The results can be life changing. Online computer science courses helped Daniel Spangenberger, of Berkeley Springs, West Virginia, get accepted into Carnegie Mellon University -- and earn a scholarship to pay for it. "Those courses expanded my field of study and my knowledge in areas that my small high school couldn't," he explains. "There was no way I would have been able to start as a sophomore in my computer science study at Carnegie Mellon without those classes."
The flexibility of online learning is a big draw for students with a heavy schedule of extracurricular activities, too. In Hudson, Massachusetts, junior Zoe McNealy is a full-time honor student at Hudson High School and a competitive ice skater, thanks to the flexibility of online courses.
Each term, she takes one or two online classes -- including The Holocaust, Young Adult Literature, Personal Finance, Mythology, and Pre-AP Environmental Science -- giving her the opportunity to maintain a rigorous training schedule and compete nationally and internationally with her championship synchronized-skating team without falling behind academically.
About 25 percent of K-12 public schools offer some form of virtual instruction, according to the National Education Technology Plan, released by the U.S. Department of Education in January 2008. Within the next decade, the report predicts, almost every state and school will follow.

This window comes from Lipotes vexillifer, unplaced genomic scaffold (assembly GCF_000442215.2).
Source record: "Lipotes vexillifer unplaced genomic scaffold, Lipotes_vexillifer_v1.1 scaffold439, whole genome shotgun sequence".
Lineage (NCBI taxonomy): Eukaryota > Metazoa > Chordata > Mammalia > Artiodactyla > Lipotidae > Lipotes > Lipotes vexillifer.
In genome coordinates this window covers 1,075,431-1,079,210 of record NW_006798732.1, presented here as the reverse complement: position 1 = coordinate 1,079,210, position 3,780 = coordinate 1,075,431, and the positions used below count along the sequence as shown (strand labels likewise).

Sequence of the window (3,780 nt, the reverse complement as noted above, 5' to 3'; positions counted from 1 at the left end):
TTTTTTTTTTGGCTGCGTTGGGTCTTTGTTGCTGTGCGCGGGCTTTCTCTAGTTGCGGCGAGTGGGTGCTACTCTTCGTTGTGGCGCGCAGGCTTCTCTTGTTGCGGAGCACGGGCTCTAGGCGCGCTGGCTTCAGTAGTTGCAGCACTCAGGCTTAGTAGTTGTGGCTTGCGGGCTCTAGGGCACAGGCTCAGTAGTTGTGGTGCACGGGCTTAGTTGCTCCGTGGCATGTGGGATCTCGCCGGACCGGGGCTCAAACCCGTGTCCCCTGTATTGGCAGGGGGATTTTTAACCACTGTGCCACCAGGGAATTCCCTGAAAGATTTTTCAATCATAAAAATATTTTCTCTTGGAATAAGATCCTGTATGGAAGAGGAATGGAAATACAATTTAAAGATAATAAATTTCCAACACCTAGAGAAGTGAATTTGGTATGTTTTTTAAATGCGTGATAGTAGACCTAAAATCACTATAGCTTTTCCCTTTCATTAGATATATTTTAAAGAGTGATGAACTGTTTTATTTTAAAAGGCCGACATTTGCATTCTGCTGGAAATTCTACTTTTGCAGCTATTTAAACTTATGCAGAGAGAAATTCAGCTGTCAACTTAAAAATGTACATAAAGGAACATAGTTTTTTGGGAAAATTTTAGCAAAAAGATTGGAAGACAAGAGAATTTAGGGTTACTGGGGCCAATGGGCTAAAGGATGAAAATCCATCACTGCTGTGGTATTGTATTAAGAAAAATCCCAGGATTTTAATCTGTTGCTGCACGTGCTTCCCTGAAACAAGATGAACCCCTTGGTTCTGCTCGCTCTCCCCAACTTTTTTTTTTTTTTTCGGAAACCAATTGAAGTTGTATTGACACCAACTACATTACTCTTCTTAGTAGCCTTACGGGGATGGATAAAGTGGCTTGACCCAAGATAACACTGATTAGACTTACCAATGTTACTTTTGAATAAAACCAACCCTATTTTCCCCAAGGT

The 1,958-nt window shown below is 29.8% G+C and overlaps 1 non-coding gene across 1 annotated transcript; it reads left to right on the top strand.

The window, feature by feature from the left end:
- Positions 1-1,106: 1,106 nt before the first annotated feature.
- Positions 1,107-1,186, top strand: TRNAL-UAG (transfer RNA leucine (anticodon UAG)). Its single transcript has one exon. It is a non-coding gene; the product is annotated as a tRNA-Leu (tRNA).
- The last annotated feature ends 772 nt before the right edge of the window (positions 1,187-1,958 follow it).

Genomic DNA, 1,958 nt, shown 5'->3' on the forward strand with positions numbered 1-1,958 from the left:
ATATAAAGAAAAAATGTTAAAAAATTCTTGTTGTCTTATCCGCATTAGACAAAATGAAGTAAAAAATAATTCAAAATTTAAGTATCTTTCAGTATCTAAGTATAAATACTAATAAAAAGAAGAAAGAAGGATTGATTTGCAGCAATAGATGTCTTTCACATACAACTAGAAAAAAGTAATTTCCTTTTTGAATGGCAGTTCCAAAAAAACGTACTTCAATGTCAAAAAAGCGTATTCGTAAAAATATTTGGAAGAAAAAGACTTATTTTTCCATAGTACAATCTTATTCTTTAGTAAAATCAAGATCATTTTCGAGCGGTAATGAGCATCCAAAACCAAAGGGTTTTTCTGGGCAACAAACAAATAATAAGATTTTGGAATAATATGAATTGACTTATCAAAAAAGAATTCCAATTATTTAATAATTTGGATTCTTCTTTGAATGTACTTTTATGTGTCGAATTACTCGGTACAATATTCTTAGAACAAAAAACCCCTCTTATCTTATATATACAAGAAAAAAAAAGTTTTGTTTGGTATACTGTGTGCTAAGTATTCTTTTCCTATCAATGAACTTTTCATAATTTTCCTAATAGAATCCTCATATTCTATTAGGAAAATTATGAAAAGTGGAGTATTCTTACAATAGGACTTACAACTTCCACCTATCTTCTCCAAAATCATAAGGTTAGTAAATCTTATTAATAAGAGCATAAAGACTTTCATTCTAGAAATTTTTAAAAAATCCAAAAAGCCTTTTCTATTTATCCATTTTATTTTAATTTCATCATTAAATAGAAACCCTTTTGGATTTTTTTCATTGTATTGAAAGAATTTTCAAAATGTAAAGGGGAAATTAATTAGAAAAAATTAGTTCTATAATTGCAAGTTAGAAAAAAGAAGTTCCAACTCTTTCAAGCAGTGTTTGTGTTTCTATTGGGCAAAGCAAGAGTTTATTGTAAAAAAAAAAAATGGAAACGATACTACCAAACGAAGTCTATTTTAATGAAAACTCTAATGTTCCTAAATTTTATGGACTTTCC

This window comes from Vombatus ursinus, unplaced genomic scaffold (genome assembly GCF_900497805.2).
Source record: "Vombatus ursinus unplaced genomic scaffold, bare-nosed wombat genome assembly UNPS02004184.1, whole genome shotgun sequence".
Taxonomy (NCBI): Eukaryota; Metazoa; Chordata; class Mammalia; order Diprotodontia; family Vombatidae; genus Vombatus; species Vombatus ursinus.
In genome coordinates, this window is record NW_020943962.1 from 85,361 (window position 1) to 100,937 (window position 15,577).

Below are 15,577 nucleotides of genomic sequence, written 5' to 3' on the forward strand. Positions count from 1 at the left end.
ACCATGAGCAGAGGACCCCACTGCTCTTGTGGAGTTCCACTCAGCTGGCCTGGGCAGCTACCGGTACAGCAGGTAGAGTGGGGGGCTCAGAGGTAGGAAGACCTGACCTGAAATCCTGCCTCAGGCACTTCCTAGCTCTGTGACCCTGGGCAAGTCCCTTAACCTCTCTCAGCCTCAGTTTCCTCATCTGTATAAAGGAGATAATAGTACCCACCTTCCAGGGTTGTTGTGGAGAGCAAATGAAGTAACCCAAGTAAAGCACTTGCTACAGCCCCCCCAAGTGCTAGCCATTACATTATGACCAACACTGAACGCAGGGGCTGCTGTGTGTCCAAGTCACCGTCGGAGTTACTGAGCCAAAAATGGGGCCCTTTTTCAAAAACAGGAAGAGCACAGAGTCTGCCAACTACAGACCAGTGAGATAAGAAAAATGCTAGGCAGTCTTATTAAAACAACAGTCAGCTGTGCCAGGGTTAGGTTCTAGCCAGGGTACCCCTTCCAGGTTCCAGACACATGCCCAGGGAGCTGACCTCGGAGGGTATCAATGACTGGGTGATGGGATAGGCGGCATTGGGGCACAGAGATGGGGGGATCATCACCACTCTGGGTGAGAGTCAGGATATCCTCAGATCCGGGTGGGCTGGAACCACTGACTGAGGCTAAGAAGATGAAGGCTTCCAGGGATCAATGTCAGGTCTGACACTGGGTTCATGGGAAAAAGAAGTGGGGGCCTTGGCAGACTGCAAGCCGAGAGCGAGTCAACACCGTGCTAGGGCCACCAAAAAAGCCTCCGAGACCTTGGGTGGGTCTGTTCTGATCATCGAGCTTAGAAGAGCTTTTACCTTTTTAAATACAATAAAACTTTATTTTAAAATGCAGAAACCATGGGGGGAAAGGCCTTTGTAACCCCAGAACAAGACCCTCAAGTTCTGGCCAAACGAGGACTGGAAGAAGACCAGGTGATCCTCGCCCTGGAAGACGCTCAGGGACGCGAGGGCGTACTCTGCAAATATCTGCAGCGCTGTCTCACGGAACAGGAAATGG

To Fund, or Not to Fund
For elementary and secondary schools, the origin of online learning can be traced back to 1996, when two pioneers, the Concord Consortium, in Concord, Massachusetts, and nearby Hudson Public Schools, in Hudson, partnered and created the Virtual High School (VHS) project. Their goal: to "pool teaching resources and increase course offerings to high schools," explains Liz Pape, the project's CEO.
In exchange for providing a teacher for an online course, a school can enroll up to 25 students in VHS classes. (Training, provided by VHS for a fee, is mandatory for all VHS teachers and course developers.) To date, VHS includes nearly 300 public and private high schools in 27 states, as well as 24 international schools, and offers more than 200 Internet-based courses.
Credit: Roberta Furger
From Desktop to Countertop: Online learning isn't just about sitting in front of the computer -- though there's a lot of that, too (above). Off-screen lessons -- including self-guided science laboratories -- are built right into virtual courses (below).